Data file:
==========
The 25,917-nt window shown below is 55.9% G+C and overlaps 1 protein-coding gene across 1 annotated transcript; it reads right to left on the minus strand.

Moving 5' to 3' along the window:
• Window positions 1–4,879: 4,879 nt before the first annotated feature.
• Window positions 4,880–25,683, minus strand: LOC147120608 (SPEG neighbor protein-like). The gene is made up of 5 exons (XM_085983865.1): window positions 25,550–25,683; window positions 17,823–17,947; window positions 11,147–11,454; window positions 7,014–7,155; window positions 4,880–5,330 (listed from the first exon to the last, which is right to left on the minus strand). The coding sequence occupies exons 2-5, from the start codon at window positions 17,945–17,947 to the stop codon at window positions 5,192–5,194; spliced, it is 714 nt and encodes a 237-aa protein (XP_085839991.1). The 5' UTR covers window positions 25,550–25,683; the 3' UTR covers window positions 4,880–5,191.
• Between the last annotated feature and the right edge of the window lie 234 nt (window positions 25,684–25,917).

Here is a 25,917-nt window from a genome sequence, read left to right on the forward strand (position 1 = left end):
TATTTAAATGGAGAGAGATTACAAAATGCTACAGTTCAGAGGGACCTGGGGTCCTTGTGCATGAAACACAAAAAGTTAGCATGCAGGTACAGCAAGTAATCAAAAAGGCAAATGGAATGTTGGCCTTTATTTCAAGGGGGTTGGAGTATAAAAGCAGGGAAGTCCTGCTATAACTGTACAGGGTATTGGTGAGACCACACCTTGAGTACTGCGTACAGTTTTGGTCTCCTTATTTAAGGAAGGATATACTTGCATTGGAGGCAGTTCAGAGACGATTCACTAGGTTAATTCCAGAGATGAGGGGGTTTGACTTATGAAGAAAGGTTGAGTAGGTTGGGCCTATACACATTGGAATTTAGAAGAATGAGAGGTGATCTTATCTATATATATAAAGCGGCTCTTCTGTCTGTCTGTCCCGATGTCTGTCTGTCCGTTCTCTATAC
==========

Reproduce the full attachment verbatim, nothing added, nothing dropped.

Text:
The 25,917-nt window shown below is 55.9% G+C and overlaps 1 protein-coding gene across 1 annotated transcript; it reads right to left on the minus strand.

Moving 5' to 3' along the window:
• Window positions 1–4,879: 4,879 nt before the first annotated feature.
• Window positions 4,880–25,683, minus strand: LOC147120608 (SPEG neighbor protein-like). The gene is made up of 5 exons (XM_085983865.1): window positions 25,550–25,683; window positions 17,823–17,947; window positions 11,147–11,454; window positions 7,014–7,155; window positions 4,880–5,330 (listed from the first exon to the last, which is right to left on the minus strand). The coding sequence occupies exons 2-5, from the start codon at window positions 17,945–17,947 to the stop codon at window positions 5,192–5,194; spliced, it is 714 nt and encodes a 237-aa protein (XP_085839991.1). The 5' UTR covers window positions 25,550–25,683; the 3' UTR covers window positions 4,880–5,191.
• Between the last annotated feature and the right edge of the window lie 234 nt (window positions 25,684–25,917).

Here is a 25,917-nt window from a genome sequence, read left to right on the forward strand (position 1 = left end):
TATTTAAATGGAGAGAGATTACAAAATGCTACAGTTCAGAGGGACCTGGGGTCCTTGTGCATGAAACACAAAAAGTTAGCATGCAGGTACAGCAAGTAATCAAAAAGGCAAATGGAATGTTGGCCTTTATTTCAAGGGGGTTGGAGTATAAAAGCAGGGAAGTCCTGCTATAACTGTACAGGGTATTGGTGAGACCACACCTTGAGTACTGCGTACAGTTTTGGTCTCCTTATTTAAGGAAGGATATACTTGCATTGGAGGCAGTTCAGAGACGATTCACTAGGTTAATTCCAGAGATGAGGGGGTTTGACTTATGAAGAAAGGTTGAGTAGGTTGGGCCTATACACATTGGAATTTAGAAGAATGAGAGGTGATCTTATCTATATATATAAAGCGGCTCTTCTGTCTGTCTGTCCCGATGTCTGTCTGTCCGTTCTCTATAC